The preferred way to cause saturation of this leading leg throat section is by forming it with a cross-sectional area less than any other minimum cross-sectional area. There are different ways to create this smaller cross section area. One is to form the leading throat section with a portion whose width is less than the remainder of the pole while keeping the remainder of the leading leg throat section and pole of constant thickness. Another way is to form the leading throat section with a portion whose thickness is less than the remainder of either throat section or pole. To reduce steps in the fabrication procedure, it is preferred that the lesser thickness be created by placing a void or aperture at the throat section in one of the two layers from which the leading leg is usually formed.
Accordingly, one purpose of this invention is to prevent distortion of the data written by a thin film head.
A second purpose is to cause a portion of the leading leg throat section in such a head to be the point where saturation always occurs during writing.
Another purpose is to create the point of saturation without adding extra steps in the fabrication process.
Other purposes of the invention will become apparent from the description which follows.
FIG. 1a shows a typical aerodynamic flyer on whose end surface a thin film head constructed according to the invention is carried.
FIG. 1b is a cross section of a conventional thin film head, showing the flux path construction and spatial relationship of the various elements of the thin film head adjacent the poles.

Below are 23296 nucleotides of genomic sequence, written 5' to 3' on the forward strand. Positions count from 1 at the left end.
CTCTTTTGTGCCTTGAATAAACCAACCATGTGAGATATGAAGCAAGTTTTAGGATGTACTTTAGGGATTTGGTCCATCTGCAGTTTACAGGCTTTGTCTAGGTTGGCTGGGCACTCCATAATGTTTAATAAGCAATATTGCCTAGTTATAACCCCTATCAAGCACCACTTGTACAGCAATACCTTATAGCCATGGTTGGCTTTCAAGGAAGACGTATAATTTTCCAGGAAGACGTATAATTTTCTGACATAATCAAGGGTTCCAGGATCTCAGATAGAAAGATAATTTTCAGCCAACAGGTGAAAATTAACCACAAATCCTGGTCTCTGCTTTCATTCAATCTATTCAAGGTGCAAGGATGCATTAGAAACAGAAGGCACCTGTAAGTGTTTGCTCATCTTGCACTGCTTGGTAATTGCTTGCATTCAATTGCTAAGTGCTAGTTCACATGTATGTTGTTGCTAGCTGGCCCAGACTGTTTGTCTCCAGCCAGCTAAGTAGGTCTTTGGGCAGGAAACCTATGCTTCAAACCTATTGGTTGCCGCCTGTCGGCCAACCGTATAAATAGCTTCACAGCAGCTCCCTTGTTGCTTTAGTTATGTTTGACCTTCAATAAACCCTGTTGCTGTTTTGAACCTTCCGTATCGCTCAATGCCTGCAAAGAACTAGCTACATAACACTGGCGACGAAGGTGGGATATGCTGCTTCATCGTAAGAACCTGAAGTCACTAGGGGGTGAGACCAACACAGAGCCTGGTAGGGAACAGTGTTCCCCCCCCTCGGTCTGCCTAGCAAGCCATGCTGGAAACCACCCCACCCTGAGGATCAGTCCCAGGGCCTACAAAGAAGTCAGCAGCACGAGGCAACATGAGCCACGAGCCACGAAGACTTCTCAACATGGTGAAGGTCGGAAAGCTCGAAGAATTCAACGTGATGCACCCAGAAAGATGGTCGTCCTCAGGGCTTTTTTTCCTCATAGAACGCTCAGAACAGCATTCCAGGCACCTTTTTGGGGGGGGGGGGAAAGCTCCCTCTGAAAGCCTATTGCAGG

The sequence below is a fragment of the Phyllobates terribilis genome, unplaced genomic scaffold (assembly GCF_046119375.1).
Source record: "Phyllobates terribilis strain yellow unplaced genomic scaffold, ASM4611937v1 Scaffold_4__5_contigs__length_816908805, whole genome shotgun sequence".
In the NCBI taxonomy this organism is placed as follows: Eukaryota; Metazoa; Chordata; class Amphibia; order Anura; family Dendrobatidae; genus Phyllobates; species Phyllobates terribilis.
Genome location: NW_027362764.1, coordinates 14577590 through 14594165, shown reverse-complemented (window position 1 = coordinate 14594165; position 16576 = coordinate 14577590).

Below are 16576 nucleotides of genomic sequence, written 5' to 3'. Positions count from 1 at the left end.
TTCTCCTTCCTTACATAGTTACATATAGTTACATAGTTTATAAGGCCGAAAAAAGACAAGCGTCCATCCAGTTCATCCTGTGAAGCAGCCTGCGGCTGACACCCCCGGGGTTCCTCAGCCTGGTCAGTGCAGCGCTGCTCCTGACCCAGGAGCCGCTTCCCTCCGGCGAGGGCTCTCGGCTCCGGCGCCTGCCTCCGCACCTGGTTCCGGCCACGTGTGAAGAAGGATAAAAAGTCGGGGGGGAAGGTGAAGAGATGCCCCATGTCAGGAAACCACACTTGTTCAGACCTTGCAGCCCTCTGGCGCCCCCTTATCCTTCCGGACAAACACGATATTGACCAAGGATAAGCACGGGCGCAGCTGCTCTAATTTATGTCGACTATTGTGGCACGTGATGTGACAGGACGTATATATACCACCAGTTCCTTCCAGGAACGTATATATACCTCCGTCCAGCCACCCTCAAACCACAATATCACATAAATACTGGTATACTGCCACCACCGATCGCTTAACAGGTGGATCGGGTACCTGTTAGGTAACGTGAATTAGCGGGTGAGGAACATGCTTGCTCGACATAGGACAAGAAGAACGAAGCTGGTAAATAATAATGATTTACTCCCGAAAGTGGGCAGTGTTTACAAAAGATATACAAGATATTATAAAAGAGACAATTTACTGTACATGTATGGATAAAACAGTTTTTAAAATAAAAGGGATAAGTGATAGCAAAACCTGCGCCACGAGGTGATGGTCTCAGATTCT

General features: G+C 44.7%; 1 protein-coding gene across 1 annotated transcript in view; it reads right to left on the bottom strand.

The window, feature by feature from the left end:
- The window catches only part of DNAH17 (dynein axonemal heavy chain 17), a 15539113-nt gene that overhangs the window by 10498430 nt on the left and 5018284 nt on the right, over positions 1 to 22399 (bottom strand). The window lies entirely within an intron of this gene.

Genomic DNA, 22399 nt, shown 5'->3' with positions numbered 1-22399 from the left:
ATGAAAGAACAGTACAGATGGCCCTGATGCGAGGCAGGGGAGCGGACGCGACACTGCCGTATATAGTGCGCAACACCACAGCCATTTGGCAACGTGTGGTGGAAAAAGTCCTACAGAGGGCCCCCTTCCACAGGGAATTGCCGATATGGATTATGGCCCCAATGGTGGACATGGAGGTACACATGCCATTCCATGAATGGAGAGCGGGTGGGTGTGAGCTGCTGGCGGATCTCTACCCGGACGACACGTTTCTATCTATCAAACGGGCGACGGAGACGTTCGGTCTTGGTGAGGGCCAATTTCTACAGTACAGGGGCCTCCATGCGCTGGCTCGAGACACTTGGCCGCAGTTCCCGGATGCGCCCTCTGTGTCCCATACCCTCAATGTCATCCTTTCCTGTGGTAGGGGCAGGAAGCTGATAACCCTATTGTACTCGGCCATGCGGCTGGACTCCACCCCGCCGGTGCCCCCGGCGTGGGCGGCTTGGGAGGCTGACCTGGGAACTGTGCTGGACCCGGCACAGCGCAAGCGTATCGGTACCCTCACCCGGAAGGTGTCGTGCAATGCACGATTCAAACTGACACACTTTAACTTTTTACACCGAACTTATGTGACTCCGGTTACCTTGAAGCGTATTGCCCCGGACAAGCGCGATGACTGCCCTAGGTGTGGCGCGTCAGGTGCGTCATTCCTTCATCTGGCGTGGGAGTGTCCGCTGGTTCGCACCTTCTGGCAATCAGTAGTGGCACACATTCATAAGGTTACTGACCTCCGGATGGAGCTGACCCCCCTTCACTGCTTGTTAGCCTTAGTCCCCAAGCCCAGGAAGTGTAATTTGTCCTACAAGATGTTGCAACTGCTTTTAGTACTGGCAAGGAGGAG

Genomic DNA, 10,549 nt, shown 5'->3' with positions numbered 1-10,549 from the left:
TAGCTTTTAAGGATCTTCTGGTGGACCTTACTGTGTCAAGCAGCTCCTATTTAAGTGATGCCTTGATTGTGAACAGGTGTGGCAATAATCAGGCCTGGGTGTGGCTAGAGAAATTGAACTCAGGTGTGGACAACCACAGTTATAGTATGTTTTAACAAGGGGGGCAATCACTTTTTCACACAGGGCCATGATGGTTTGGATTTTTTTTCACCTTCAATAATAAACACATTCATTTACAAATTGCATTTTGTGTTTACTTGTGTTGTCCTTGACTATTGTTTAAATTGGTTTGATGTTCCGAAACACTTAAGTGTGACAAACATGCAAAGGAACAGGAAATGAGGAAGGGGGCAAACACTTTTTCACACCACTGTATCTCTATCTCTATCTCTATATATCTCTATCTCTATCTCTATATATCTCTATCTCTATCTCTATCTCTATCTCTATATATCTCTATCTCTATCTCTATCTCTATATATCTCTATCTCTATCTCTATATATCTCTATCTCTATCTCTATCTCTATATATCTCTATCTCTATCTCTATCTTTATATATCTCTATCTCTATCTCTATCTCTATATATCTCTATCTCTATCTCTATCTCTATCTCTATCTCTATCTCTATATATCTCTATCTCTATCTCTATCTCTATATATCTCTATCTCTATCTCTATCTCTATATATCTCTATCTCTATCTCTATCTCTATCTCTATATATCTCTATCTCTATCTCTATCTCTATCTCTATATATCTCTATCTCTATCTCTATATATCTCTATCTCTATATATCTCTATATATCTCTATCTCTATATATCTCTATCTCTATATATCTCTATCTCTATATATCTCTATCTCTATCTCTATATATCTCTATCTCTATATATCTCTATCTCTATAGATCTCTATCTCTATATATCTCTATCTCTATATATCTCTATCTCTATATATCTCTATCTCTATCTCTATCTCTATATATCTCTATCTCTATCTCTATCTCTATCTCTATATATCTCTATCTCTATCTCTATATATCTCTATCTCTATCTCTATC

FIG. 2a is a perspective outline of a head incorporating a flux path displaying one embodiment of the invention.
FIG. 2b is a cross section view of the pole area of a thin film head incorporating the embodiment of the invention shown in FIG. 2a.
FIG. 3a is a perspective outline of a head incorporating a flux path displaying a second embodiment of the invention.
FIG. 3b is a cross section view of the pole area of a thin film head incorporating the embodiment of the invention shown in FIG. 3a.
FIG. 1a shows a prior art flyer 10 having a pair of air bearing surfaces 17 and 18 facing downwardly and by which the flyer 10 is aerodynamically supported when in use above and in close proximity to a recording medium surface such as is shown at 36 in FIG. 1b. The aerodynamic support is created by rapid movement of the flyer 10 relative to the recording surface as indicated by the arrow 19. Thus the end of the flyer 10 on which heads 11 and 12 are mounted as shown becomes the trailing end with respect to this relative motion. Conductors 13 and 14 are connected to the windings of heads 11 and 12 and provide a convenient means for attaching them to external electronics.